3. the buyer’s solicitor: this is the buyer’s solicitor who is engaged by the buyer to act in the purchase. The solicitor acts for the buyer in negotiating the purchase contract/s, undertaking a legal due diligence review, dealing with the buyer’s accountants and financiers in relation to the buyer’s conditions, advising the buyer on its rights and obligations and preparing a buyer for the steps involved in obtaining body corporate consent through to settlement of the contract/s.

f. The Body Corporate

Again, there are various parties associated with the body corporate, as follows:

  1. the body corporate manager: this is the strata manager appointed by the body corporate to assist in the administration of the scheme. They’re usually the first point of contact when a seller (via its solicitor) formally requests the consent of the body corporate to the assignment;

  2. the committee: these are the representatives of the body corporate who are volunteers and are (generally) able to consent to the assignment at committee level;

  3. the body corporate’s solicitor: in 9 out of 10 matters, the body corporate will appoint its own solicitor to assist the committee navigate the consent process; and

  4. independent experts: committees are becoming more attune to the responsibility that rests upon them when considering an assignment and are asking independent consultants for assistance in the process.  The consultant’s role is usually to assist in interviewing the proposed buyer with a view to report back to the committee with their findings and/or recommendations for further training (if that is required).

g. Franchised and/or leased businesses

Things can get further complicated where a business is part of a franchise system, which adds yet another layer of advisers.   The same goes for a business which is operated from part or wholly leased premises as is the case with some hotels and motels.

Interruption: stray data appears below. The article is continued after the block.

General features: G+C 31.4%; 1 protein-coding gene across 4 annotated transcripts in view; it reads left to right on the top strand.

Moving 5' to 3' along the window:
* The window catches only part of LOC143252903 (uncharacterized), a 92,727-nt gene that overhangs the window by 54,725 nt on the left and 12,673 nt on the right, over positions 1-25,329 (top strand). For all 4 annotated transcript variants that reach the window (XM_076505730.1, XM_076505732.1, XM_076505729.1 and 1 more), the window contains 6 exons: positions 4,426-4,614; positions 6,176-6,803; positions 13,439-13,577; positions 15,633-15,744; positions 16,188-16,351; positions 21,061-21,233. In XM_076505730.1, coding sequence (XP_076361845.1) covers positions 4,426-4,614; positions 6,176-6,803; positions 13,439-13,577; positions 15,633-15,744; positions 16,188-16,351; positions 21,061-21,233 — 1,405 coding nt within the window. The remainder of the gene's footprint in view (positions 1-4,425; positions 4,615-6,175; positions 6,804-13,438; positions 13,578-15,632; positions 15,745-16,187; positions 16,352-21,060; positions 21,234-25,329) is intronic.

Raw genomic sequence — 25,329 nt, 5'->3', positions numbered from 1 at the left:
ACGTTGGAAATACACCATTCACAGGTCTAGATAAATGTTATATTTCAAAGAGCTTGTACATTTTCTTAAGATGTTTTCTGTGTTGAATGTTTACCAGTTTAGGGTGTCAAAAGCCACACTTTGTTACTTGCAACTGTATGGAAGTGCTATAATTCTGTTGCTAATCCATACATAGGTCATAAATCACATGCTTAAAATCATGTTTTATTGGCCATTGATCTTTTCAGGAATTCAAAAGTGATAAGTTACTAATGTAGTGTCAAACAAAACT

For the purpose of this article, we won’t complicate things by including in this further dynamic, we will stick with the “usual” parties in a management rights sale.

2. Who can talk to who

This is a difficult one to put pen to paper about as I am aware it is bound to ruffle some feathers.  Unfortunately, there is a misconception in the industry about who is entitled to information and who can contact various parties’ advisers. 

Our hope in writing this article is really about education, so that instead of thinking people are being “difficult”, you can understand why they’re unable to communicate.

The easiest way to think about it is to ask yourself: “Who has engaged the person I want to talk to?”  The answer will usually reveal whether you have the “right” to talk with them or not.

3. Why x and y can’t talk to various parties?

Simply put, because they do not act for you!

From a legal perspective, because of the trust placed in solicitors, we have strict ethical standards and duties to the Court which must be upheld.  The Court (and our regulator) insist we follow the rules, strictly.  

Unfortunately, that often means we get tarnished as being “difficult” by those we refuse to discuss a client’s matter with - this simply not the case, our ethical obligations prevent us from speaking with that party.

When choosing a solicitor, think carefully before engaging someone.  The most important factor is that your interests are being protected!

Comments Section

comments powered by Disqus
Best buy Boutique freehold going concern motel | Resort Brokers ID : FH007028
Central Qld Motel Lease
Business For Sale - Off the Plan Now Completed - ID 8792 BL
Launceston CBD, Award Winning AAA 4 Star 37 Room Motel, Parking, Views Coming Soon
this business has the perfect lifestyle balance - work a little, leisure a lot | Resort Brokers ID : MR007021
Coastal Luxury Accommodation | Resort Brokers ID : FH007022
Cooma Hotel, VIC - 1P0095
Barham Hotel NSW - 1P0096
Magnificent Armidale Leasehold Motel | Resort Brokers ID : LH007023
Business For Sale - Exquisite Location - Close to Famous Beaches - ID 9036 H
Mudgeeraba/Robina Permanent-live off site